This week, 2/19

Less than a week after county resident Richard Allan was arrested and charged with two felonies for stealing Court Square’s modest slave auction block marker, The New York Times Magazine ran a new story from its 1619 Project on the issue of slave-sale sites nationwide, and how inadequately we commemorate the horrific tragedies that happened in these places.

As SUNY Binghamton professor Anne C. Bailey writes, “Family was one of the few bright spots in the long night of slavery, and the auction was the event that ripped enslaved families apart.”

The article notes that only a small percentage of these sites have been properly documented and preserved. “To look at some of these images,” Bailey writes of the accompanying photographs of slave-sale sites today, “is to grasp how invisible some of American history’s most grievous wounds have become.”

In Charlottesville, Allan’s theft galvanized ongoing discussions by the city’s Historic Resources Committee to create a more prominent slave auction memorial. And the county is hosting community conversations on the broader issue of how history is told in Court Square, which includes the county-owned monument to Confederate soldiers that dwarfed the city’s markers to Albemarle’s formerly enslaved majority.

These are positive steps, and Charlottesville has done better, more inclusive work than many other areas in Virginia in beginning to acknowledge its African American history. But whatever new memorials emerge, it will only be the beginning.

On Monday, Times reporter Nikole Hannah-Jones, the originator of the 1619 Project, came to Charlottesville for talks with UVA President Jim Ryan and journalist Jamelle Bouie, and said acknowledging the legacy of slavery is only the first step. “Courage is in the doing,” she said, in a call for universities to go beyond studying these issues and provide monetary reparations. “The courage is in trying to repair that damage.”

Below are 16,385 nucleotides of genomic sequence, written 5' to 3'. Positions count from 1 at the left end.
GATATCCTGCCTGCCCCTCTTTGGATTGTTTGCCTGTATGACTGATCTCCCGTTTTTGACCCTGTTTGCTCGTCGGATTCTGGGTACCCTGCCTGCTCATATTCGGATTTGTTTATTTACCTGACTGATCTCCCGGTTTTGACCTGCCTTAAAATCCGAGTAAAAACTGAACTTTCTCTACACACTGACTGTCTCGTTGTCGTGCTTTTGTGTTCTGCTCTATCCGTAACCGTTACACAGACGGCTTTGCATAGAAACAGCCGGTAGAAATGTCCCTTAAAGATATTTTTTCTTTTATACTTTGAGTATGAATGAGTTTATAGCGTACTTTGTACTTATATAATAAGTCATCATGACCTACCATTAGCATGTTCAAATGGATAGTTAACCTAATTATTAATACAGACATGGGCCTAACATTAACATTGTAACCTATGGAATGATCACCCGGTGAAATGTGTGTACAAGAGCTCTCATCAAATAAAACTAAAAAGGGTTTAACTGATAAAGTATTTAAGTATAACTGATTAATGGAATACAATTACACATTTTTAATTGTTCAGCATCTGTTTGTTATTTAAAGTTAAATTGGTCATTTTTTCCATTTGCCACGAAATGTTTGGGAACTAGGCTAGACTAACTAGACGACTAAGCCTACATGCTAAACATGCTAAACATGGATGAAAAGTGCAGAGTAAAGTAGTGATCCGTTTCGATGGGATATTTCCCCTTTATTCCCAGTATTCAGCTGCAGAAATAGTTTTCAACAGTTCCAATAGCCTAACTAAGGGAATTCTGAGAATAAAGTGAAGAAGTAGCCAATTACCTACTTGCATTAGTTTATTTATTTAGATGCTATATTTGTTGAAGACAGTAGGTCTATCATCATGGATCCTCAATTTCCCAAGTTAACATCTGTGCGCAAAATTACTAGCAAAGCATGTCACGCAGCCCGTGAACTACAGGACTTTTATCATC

Posted In:     Opinion,The Editor's Desk

Previous Post

This week, 2/12

Next Post

This week, 2/26



Our comments system is designed to foster a lively debate of ideas, offer a forum for the exchange of ad hoc information, and solicit honest, respectful feedback about the work we do. We’re glad you’re participating. Here are a few simple rules to follow, which should be relatively straightforward.

1) Don’t call people names or accuse them of things you cannot support.
2) Don’t direct foul language, racial slurs, or offensive terms at other commenters or our staff.
3) Don’t use the discussion on our site for commercial (or shameless personal) promotion.

We reserve the right to remove posts and ban commenters who violate any of the rules listed above, or the spirit of the discussion. We’re trying to create a safe space for a wide range of people to express themselves, and we believe that goal can only be achieved through thoughtful, sensitive editorial control.

If you have questions or comments about our policies or about a specific post, please send an e-mail to editor@c-ville.com.

Leave a Reply

avatar
  Subscribe  
Notify of